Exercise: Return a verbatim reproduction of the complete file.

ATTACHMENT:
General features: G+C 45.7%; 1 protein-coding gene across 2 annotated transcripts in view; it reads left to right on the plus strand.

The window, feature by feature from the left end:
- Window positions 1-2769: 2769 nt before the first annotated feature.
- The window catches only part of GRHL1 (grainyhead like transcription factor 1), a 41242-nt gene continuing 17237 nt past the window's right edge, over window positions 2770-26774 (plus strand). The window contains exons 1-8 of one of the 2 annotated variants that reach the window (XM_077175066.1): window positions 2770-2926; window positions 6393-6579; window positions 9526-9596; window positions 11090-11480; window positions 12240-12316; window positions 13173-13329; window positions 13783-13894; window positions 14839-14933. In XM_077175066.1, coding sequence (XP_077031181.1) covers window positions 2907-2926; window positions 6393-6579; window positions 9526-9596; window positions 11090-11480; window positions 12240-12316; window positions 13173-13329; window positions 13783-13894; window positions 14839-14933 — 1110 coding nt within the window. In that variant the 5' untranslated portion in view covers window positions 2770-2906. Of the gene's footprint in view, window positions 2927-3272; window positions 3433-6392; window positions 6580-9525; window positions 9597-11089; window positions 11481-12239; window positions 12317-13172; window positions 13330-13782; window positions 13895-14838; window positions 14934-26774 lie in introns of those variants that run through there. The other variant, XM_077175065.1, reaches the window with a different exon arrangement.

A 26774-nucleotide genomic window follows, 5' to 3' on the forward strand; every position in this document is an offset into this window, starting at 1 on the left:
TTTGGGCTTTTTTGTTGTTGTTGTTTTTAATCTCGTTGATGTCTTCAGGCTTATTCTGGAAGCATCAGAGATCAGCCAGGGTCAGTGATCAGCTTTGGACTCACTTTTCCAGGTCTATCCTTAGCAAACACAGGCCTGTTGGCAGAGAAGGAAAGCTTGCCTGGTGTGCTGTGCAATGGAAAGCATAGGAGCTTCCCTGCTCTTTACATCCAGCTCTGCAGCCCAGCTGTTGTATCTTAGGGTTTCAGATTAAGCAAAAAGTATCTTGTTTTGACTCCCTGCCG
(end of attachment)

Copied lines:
General features: G+C 45.7%; 1 protein-coding gene across 2 annotated transcripts in view; it reads left to right on the plus strand.

The window, feature by feature from the left end:
- Window positions 1-2769: 2769 nt before the first annotated feature.
- The window catches only part of GRHL1 (grainyhead like transcription factor 1), a 41242-nt gene continuing 17237 nt past the window's right edge, over window positions 2770-26774 (plus strand). The window contains exons 1-8 of one of the 2 annotated variants that reach the window (XM_077175066.1): window positions 2770-2926; window positions 6393-6579; window positions 9526-9596; window positions 11090-11480; window positions 12240-12316; window positions 13173-13329; window positions 13783-13894; window positions 14839-14933. In XM_077175066.1, coding sequence (XP_077031181.1) covers window positions 2907-2926; window positions 6393-6579; window positions 9526-9596; window positions 11090-11480; window positions 12240-12316; window positions 13173-13329; window positions 13783-13894; window positions 14839-14933 — 1110 coding nt within the window. In that variant the 5' untranslated portion in view covers window positions 2770-2906. Of the gene's footprint in view, window positions 2927-3272; window positions 3433-6392; window positions 6580-9525; window positions 9597-11089; window positions 11481-12239; window positions 12317-13172; window positions 13330-13782; window positions 13895-14838; window positions 14934-26774 lie in introns of those variants that run through there. The other variant, XM_077175065.1, reaches the window with a different exon arrangement.

A 26774-nucleotide genomic window follows, 5' to 3' on the forward strand; every position in this document is an offset into this window, starting at 1 on the left:
TTTGGGCTTTTTTGTTGTTGTTGTTTTTAATCTCGTTGATGTCTTCAGGCTTATTCTGGAAGCATCAGAGATCAGCCAGGGTCAGTGATCAGCTTTGGACTCACTTTTCCAGGTCTATCCTTAGCAAACACAGGCCTGTTGGCAGAGAAGGAAAGCTTGCCTGGTGTGCTGTGCAATGGAAAGCATAGGAGCTTCCCTGCTCTTTACATCCAGCTCTGCAGCCCAGCTGTTGTATCTTAGGGTTTCAGATTAAGCAAAAAGTATCTTGTTTTGACTCCCTGCCG